5 Facts That Will Help You Deal With Losing Trades

Handling losing trades well is what separates the winners from the losers.

Winning traders always keep their losses small and view losing trades as (A) a natural part of the business of trading, and (B) an opportunity to learn how to improve their trading.

Every forex trader has losing trades, even the most exceptionally talented, knowledgeable, and just downright lucky ones. There’s a very old trading adage that reveals a fundamental truth about trading – “Losing trades are part of being a winning trader”.

That said, here are some things you can do to deal with losing trades.

Accept That Losses Are Part Of The Game

The first step in successfully dealing with losing trades is simply accepting that you will sometimes have losing trades.

Repeat it to yourself – “Occasionally, I’m going to have a losing trade” – until you do accept it, until you can tell yourself that without it bothering you, until it elicits no more than a shrug of acknowledgement in reaction.

Every trade you make isn’t going to work out and show a profit.

Sometimes your analysis will be wrong, sometimes your timing will be off, and sometimes you might get into a trade and be going great, and then out of left field there’s an unexpected news event that suddenly propels the market in the opposite direction and blows you out of the trade.

At any rate, and for whatever reasons, you’re going to have a losing trade now and then.

In order to be a successful trader, you have to first of all just accept that as an inescapable fact about the game of trading.

If you fail to accept losing trades as a fact of trading life, then you will only perform worse as a trader, basically because you won’t be trading in harmony with the reality of forex trading.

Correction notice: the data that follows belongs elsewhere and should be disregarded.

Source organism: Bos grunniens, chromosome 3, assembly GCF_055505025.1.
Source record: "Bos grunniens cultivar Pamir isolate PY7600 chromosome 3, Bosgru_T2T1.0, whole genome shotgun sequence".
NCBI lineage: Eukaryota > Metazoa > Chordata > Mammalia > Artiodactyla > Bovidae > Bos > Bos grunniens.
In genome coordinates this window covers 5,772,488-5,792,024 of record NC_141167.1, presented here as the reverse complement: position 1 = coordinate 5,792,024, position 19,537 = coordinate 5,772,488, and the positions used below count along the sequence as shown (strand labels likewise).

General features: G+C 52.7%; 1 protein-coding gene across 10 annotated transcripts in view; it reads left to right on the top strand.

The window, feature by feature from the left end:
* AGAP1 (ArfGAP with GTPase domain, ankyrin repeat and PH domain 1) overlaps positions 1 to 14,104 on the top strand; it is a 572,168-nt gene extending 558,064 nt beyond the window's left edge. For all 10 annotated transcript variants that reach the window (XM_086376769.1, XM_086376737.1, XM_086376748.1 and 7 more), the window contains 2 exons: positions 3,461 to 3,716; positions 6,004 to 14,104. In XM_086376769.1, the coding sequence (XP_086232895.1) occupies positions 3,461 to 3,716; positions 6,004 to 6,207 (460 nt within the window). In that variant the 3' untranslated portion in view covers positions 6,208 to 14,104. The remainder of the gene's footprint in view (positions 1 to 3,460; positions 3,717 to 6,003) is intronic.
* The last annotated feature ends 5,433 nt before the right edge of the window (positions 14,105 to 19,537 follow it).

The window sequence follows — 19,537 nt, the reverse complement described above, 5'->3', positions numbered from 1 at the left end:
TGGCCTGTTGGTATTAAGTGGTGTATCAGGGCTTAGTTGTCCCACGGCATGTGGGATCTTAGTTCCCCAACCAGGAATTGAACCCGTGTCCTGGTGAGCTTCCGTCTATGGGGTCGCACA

Additionally, being in denial about having to live with occasional losing trades leads to bad – make that terrible – trading habits, such as cutting profitable trades off too soon or failing to enter the market and take advantage of great trading opportunities due to a fear of losing.

Another notoriously bad habit common to traders who refuse to accept losses is “revenge trading”: trying to immediately recoup your losses after a losing trade, which usually results in just making a series of – totally unnecessary and ill-advised – additional losing trades.

A good attitude to have about losing trades is to see them as necessary steps toward your goal of being profitable overall.

Just like a good salesman deals with rejection by seeing every “no” as getting closer to the next “yes”, good traders look at a losing trade as just getting them closer to the next winning trade. If you’re in the middle of a losing streak, remind yourself that you have winning streaks as well.

Change Your View Of Losses

Successful traders look at losing trades as a learning opportunity, something that can help them become a better trader.

Before we go any further here, I want to make one thing clear:

Just because a trade ends up being a loser, that doesn’t necessarily mean that you did something wrong. Sometimes you do everything absolutely right, but a trade just doesn’t work out.

Winning traders know that whether a trade is “a good trade” or “a bad trade” is a separate issue from whether the trade ultimately won or lost. Of course, making a bad trade is much more likely to end up losing you money than making a good trade is.

But it’s still a fact that sometimes even the best trades just don’t work out.

For example, the exchange rate for Aud/Usd has historically ranged between approximately 0.5000 and 1.1000.